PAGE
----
Coronado National Forest. Santa Rita Mountains. Madera Canyon.
Pre-Internet, I got all my birding info from print magazines; and WildBird was my go-to back in the day. One particular issue had a feature on the birds of Madera Canyon, Arizona. They claimed 15 species of bejeweled hummingbirds, 36 wood warblers, a Flame-colored Tanager, Greater Roadrunners (straight from the cartoon), and an oddly perched, metallic green-headed fellow called the ‘elusive’ Elegant Trogon. It seemed at the time that there was nothing to do but wrangle up a friend, pack the tent and newly purchased (red) Audubon Field Guide, and make that 1,000-mile road trip to look at the birds of Madera Canyon!
Acorn Woodpecker. Photo by © Mark Schraad
Rufous Hummingbird. Photo by © Mark Schraad
Phainopepla. Photo by © Mark Schraad
Calliope Hummingbird. Photo by © Mark Schraad
The mountain ranges in Coronado NF are nicknamed ‘sky islands,’ and climb from 3,000 feet to over 10,000 feet. They support such a diversity of habitats that the ecosystems are comparable to traveling from Mexico to Canada (National Forest Foundation). And, where there is flora diversity (prickly-pear cactus at the bottom and Douglas fir at the top), there is fauna diversity. Up to 256 bird species, deer, black bears, foxes, big cats, Gila Monsters, and 16 species of bats call this area of southeastern Arizona home. (The Friends of Madera Canyon group publishes a good bird checklist.)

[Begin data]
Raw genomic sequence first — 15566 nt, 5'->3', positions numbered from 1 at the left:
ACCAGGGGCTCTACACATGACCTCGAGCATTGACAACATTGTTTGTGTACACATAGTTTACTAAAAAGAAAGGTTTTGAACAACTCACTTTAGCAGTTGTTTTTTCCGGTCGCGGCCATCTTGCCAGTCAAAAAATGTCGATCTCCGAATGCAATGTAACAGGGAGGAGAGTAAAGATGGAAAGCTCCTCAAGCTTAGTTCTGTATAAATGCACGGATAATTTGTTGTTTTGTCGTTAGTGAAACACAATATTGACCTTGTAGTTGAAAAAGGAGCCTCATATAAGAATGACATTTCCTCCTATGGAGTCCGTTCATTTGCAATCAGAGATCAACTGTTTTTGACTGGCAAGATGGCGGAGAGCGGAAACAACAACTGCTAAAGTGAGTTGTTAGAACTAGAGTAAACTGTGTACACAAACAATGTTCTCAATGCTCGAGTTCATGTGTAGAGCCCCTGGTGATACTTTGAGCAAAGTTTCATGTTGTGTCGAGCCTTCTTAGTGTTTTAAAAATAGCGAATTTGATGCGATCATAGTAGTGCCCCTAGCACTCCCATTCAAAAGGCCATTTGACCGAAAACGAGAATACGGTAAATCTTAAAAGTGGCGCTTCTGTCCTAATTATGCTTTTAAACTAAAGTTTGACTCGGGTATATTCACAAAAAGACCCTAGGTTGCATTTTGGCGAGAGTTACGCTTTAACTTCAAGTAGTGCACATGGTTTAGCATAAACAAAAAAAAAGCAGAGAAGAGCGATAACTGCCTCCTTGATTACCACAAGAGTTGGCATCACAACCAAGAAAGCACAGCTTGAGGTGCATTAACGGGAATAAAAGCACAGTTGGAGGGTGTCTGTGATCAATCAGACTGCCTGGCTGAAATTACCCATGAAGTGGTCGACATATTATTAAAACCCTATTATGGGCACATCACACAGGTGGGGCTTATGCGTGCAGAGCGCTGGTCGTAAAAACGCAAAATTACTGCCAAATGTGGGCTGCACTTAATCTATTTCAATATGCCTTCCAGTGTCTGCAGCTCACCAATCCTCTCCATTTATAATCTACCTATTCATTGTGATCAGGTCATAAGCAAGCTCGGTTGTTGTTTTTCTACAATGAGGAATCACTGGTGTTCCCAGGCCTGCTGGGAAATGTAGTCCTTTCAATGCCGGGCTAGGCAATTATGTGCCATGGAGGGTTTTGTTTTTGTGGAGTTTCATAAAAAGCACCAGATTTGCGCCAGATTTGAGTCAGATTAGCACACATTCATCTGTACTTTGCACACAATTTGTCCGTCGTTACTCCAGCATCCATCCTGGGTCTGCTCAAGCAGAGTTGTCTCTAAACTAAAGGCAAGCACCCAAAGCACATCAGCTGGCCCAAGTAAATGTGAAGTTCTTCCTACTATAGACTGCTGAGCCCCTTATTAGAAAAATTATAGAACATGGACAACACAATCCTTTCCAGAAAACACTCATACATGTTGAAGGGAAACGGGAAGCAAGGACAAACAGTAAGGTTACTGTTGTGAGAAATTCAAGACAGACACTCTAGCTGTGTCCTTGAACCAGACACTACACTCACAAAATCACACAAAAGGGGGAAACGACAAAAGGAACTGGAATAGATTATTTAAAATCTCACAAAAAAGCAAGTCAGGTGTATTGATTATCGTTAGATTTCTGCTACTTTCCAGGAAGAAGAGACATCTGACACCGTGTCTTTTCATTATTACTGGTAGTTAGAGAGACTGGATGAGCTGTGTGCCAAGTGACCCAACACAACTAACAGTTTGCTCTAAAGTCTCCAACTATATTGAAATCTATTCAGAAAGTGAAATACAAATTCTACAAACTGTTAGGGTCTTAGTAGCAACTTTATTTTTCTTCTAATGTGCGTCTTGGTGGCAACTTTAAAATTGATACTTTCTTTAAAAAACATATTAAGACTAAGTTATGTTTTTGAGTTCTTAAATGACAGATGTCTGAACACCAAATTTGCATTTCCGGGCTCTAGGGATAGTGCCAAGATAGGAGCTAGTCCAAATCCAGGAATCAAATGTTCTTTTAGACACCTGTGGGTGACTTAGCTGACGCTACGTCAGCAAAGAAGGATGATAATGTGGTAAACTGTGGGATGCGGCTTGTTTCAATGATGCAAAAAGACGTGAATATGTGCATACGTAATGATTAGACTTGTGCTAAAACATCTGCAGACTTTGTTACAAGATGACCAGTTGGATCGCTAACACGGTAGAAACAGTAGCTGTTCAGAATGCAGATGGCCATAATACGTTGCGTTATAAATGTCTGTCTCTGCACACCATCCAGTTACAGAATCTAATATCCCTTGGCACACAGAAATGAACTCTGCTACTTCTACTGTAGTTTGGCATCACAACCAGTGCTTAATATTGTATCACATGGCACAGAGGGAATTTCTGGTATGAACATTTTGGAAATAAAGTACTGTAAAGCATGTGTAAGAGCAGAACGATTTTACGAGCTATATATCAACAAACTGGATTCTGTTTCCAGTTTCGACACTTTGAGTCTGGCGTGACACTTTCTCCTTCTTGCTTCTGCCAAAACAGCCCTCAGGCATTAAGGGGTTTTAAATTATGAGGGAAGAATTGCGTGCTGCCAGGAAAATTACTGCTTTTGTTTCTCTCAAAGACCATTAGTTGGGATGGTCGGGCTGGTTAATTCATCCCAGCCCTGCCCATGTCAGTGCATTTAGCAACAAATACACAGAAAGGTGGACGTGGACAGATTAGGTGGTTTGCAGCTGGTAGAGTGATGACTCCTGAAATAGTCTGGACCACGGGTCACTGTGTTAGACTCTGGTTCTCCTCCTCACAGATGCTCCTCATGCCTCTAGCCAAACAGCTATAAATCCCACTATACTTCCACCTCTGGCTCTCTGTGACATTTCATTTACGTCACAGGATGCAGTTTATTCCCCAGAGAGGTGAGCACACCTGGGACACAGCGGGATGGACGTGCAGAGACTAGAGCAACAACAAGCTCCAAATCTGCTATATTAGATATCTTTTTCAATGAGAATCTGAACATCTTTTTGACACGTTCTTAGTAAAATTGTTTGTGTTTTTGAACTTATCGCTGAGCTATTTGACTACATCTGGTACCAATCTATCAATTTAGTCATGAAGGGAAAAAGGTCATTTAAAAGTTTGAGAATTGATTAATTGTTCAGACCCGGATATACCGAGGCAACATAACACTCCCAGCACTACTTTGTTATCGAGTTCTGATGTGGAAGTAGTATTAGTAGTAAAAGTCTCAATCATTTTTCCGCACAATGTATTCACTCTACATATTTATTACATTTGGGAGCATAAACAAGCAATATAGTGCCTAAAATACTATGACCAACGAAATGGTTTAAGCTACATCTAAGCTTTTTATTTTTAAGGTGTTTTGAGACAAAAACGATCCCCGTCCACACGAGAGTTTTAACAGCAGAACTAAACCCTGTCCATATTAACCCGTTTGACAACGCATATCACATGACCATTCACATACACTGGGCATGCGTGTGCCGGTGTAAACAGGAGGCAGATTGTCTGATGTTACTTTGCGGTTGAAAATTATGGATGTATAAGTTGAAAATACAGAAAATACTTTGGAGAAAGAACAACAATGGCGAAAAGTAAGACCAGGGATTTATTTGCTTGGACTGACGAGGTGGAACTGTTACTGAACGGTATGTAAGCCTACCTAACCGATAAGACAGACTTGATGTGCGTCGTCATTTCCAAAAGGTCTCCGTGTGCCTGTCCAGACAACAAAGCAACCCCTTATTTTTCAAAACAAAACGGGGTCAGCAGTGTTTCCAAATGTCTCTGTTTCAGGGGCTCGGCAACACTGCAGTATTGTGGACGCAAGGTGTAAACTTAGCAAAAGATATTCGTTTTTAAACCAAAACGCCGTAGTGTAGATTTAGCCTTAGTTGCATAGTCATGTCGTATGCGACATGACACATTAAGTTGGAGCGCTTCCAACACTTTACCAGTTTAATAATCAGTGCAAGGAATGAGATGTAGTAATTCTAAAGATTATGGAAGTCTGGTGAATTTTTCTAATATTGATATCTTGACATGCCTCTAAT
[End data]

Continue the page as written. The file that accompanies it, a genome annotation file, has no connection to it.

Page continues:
Peregrine Falcon. Photo by © Mark Schraad
Cooper’s Hawk. Photo by © Mark Schraad
Red-tailed Hawk. Photo by © Mark Schraad
Insider tip: For Madera Canyon camping, I stay in the Bog Springs Campground (unless it’s the apex of summer – too hot for me!). Amenities – shady sites, picnic tables, fire pits, grills, water and toilets available, pets allowed, and good access to trails and views.
Broad-tailed Hummingbird. Photo by © Mark Schraad
Say’s Phoebe. Photo by © Mark Schraad
Western Tanager. Photo by © Mark Schraad
Greater Roadrunner. Photo by © Robin Edwards
Santa Rita Mountains/Madera Canyon. Photo by Fredlyfish4 via Wikimedia Commons
For a peek at the lay of the land, there are some terrific Google walking maps of Madera Canyon online.
Final insider thought: Coronado NF is almost 2 million acres with eight Wilderness Areas. Extend your trip and explore the mountains, canyons, and valleys, searching for the many endemic species in one of the “single-most diverse mountain ranges in North America” (US Forest Service).
Coronado National Forest Wilderness Map. Courtesy of the US Forest Service
Well, E.T. is certainly an elusive bird. Despite many subsequent trips to ‘the southwest’, I’ve yet to spot either a male or female Elegant Trogon. And, with some luck, maybe a Flame-colored Tanager will pass through my field of vision. Next time!
Flame-colored Tanager. Photo by © Michael Todd
Elegant Trogon. Photo by © Michael Todd
For birding Arizona-style, memorize these three overlapping locations southeast of Tucson: Madera Canyon in the Santa Rita Mountains in the Coronado National Forest. That was my first official birding trip some three decades ago; and happily I haven’t been the same since.
(Featured image – Elegant Trogon. Photo by © Michael Todd)